Materials and Methods
Laryngeal cancer sphere culture
Three human laryngeal squamous cancer cell lines, Hep-2, TU212 and M2e, were obtained from the American Type Culture Collection (ATCC, Manassas, VA, USA). Serum supplement medium (SSM) contained 90% RPMI-1640 (Gibco, Waltham, MA, USA) and 10% fetal bovine serum (Gibco). Serum free medium (SFM) contained DMEM/F12 (Gibco); and 4 mg/ml heparin; 10 ng/ml basic fibroblast growth factor (bFGF; Peprotech, Rocky Hill, NJ, USA), 20 ng/ml epidermal growth factor (EGF; Peprotech, Rocky Hill, NJ, USA); 25 mg/ml insulin; and 2ml 50X B27 supplement (Gibco). Cells in exponential growth phase were washed with PBS (Gibco) and digested with 0.25 trypsin/0.02% ethylenediaminetetraacetic acid (EDTA; Gibco), followed by resuspension in SFM at a concentration of 5X10E5 cells/ml. The medium was changed every 5 days in half amount. Each cell line was regularly observed to confirm its morphology and absence of mycoplasma contamination.
Sorting of laryngeal CSCs based on cell surface marker expression
The laryngeal cancer sphere of Hep-2, M2e and TU212, was digested, a single-cell suspension was prepared and the cell number was counted before labeling. Cells were collected by centrifuge at 1000 rpm for 5 min and the cell pellets were resuspended in 90ul of PBS buffer per 10E7 total cells. 10ul of anti-human-CD133-FITC (AC-133-FITC, mouse IgG1, Miltenyi, Germany) were added. The samples were mixed well and incubated in the dark for 30 min at 4 °C refrigerator. The analysis was performed with FACS caliber (BD, Franklin Lakes, NJ, USA), and CD133 positive expression cells were investigated as laryngeal CSCs.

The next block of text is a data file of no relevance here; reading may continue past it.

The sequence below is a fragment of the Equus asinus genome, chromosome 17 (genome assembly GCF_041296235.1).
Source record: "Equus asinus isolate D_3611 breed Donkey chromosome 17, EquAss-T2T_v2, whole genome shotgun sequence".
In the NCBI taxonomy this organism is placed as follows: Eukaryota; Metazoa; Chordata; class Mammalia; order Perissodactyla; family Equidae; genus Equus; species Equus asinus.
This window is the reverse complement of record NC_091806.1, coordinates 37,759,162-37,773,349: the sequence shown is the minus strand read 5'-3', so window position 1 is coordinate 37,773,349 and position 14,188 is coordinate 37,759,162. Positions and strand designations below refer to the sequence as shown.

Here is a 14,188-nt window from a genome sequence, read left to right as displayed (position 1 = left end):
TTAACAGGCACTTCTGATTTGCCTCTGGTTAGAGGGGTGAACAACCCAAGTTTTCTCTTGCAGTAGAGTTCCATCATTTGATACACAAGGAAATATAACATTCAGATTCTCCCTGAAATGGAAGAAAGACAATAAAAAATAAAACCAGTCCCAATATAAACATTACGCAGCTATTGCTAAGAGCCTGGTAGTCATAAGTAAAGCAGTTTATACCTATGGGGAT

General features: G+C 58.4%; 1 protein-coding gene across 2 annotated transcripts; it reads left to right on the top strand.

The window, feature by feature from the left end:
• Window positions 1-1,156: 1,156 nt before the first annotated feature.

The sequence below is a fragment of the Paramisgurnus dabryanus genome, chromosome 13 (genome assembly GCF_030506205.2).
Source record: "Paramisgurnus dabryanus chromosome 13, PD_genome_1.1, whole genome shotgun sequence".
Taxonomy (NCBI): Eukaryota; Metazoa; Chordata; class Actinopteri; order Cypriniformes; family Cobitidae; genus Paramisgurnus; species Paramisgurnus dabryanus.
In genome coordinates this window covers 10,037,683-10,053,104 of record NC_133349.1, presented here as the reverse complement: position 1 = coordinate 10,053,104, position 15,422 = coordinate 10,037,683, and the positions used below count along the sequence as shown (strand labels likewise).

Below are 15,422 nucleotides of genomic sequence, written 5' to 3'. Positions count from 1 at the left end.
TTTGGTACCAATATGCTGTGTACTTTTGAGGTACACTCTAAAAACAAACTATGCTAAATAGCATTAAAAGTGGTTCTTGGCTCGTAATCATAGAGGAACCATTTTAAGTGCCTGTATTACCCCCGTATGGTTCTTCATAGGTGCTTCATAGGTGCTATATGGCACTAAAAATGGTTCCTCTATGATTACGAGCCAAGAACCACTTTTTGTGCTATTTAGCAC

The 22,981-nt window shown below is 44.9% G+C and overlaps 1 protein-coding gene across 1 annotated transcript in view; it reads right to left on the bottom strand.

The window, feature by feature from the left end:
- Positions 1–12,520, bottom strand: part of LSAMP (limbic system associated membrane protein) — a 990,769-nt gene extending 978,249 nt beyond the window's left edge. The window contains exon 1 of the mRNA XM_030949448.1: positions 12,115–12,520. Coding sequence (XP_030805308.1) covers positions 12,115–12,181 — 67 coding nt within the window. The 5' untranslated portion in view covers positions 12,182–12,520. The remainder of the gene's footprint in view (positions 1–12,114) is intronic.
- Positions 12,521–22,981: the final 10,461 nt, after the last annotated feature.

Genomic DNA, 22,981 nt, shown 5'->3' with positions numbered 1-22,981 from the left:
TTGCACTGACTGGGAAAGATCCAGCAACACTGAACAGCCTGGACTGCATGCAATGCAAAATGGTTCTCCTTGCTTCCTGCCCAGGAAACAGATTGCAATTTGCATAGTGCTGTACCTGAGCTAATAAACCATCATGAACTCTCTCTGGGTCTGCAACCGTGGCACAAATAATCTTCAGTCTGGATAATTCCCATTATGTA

Hsa-miR-138-2-3p targets prediction
In our earlier research (Huang et al., 2013), laryngeal CSCs were harvested and accepted to radiation stress. We applied microRNA biochips to identify and screen differential expression miRNAs, and more than 2-fold up-regulation/down-regulation expression were considered as differential expressions. Meaningful miRNAs were selected by targeted genes from Targetscan Human 6.2 (http://www.targetscan.org; Lewis, Burge & Bartel, 2005) and miRanda (http://www.microrna.org/microrna/home.do; Betel et al., 2008). The sequences of miRNAs were inquired from miRBase (http://www.miRbase.org; Kozomara & Griffiths-Jones, 2014). To understand the targeted biological process, we applied starBase v2.0 (http://starbase.sysu.edu.cn/index.php; Li et al., 2014) to analyze signal transduction pathways that were regulated by microRNAs from pathway databases (e.g., GO, KEGG, BIOCARTA). Hsa-miR-138-2-3p mimics, nonsense oligonucleotides, and negative control FAM oligonucleotides with fluorescence were synthesized in vitro (Invitrogen, Shanghai, China).
Transient cell transfection